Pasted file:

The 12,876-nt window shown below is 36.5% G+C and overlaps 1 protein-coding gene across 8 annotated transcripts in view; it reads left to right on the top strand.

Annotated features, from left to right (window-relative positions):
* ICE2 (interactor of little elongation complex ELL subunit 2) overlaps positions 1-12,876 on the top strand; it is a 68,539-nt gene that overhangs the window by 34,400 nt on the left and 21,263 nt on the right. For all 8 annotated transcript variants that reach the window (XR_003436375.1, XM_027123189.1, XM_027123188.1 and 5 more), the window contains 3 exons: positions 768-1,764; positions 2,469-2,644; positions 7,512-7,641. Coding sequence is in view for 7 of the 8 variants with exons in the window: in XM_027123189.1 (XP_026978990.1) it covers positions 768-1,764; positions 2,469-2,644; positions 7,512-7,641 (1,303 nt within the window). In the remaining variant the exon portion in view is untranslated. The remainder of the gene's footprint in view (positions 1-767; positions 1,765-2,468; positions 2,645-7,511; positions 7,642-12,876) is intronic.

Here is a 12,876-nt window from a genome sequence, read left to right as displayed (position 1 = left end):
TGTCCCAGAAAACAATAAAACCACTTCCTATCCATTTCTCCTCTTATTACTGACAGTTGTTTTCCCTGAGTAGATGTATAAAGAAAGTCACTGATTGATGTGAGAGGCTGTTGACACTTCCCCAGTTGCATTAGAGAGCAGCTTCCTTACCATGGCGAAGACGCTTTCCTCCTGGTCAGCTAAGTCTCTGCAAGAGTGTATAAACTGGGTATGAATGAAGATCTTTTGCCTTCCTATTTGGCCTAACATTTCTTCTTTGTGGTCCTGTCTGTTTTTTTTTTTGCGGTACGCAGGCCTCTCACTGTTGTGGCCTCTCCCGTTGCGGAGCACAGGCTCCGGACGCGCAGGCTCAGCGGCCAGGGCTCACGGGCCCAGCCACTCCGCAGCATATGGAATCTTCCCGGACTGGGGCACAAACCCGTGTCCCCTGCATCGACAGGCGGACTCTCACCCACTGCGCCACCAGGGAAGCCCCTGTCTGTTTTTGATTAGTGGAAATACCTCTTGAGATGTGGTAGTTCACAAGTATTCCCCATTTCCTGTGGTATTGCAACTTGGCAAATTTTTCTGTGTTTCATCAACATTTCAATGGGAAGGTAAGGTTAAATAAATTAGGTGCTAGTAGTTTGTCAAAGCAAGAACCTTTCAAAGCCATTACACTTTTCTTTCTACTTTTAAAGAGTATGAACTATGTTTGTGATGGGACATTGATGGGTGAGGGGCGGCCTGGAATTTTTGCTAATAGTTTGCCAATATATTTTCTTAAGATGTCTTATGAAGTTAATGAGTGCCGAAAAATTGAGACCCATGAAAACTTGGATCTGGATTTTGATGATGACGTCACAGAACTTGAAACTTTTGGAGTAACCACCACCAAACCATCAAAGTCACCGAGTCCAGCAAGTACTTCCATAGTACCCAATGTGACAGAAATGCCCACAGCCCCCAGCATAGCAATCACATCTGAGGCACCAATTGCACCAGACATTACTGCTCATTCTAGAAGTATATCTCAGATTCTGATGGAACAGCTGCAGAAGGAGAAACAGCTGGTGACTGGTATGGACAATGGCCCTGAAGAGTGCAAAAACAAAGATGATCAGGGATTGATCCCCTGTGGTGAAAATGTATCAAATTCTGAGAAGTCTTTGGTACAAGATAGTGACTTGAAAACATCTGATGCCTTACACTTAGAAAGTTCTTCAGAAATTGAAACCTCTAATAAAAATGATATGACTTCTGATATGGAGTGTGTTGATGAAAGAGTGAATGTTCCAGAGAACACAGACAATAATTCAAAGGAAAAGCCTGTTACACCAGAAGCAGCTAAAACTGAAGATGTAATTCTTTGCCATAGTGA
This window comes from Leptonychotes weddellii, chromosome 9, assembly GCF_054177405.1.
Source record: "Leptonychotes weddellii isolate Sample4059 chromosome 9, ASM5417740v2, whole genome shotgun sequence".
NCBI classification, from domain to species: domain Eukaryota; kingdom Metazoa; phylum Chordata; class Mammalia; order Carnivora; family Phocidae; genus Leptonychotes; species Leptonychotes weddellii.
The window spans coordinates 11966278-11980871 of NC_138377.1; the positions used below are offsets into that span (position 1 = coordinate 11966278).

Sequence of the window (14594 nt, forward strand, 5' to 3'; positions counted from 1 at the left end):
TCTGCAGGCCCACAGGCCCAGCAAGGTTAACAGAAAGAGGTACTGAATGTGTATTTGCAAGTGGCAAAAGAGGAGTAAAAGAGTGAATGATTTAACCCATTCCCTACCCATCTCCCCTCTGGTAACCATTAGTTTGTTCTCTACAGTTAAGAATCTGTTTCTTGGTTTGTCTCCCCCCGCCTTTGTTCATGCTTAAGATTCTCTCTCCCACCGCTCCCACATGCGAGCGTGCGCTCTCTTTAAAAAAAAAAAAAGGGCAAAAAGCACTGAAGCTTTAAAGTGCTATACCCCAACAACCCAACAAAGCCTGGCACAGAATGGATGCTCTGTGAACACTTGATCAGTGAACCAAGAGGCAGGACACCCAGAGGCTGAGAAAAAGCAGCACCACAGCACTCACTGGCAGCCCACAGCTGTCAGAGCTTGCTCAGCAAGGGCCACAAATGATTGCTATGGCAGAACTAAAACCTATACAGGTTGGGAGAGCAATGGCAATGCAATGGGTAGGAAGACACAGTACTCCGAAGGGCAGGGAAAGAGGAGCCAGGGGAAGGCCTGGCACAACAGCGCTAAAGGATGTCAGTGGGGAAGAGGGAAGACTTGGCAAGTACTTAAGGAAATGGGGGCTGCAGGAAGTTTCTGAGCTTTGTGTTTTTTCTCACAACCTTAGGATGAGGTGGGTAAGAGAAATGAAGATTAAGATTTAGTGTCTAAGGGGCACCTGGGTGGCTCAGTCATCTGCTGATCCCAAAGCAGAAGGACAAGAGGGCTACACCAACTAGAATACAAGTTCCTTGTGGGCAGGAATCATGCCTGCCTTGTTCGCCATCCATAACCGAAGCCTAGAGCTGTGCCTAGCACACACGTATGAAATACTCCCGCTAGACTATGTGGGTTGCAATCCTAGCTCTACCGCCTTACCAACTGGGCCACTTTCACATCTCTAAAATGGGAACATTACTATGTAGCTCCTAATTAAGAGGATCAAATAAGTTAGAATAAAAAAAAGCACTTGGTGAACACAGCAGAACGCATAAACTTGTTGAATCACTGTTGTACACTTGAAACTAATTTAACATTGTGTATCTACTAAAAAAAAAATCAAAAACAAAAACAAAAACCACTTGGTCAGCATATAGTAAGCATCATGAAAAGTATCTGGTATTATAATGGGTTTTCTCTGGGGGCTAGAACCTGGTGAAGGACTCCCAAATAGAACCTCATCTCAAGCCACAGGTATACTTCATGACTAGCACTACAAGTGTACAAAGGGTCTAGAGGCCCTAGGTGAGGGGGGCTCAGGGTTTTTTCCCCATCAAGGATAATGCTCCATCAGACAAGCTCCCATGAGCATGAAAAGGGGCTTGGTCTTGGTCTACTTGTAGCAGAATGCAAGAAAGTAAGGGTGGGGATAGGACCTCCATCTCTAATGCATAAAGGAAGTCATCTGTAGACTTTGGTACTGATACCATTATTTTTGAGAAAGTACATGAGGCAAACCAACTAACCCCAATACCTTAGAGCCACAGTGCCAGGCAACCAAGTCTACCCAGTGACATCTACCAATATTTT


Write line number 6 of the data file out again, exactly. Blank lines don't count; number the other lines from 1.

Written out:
This window comes from Leptonychotes weddellii, chromosome 9, assembly GCF_054177405.1.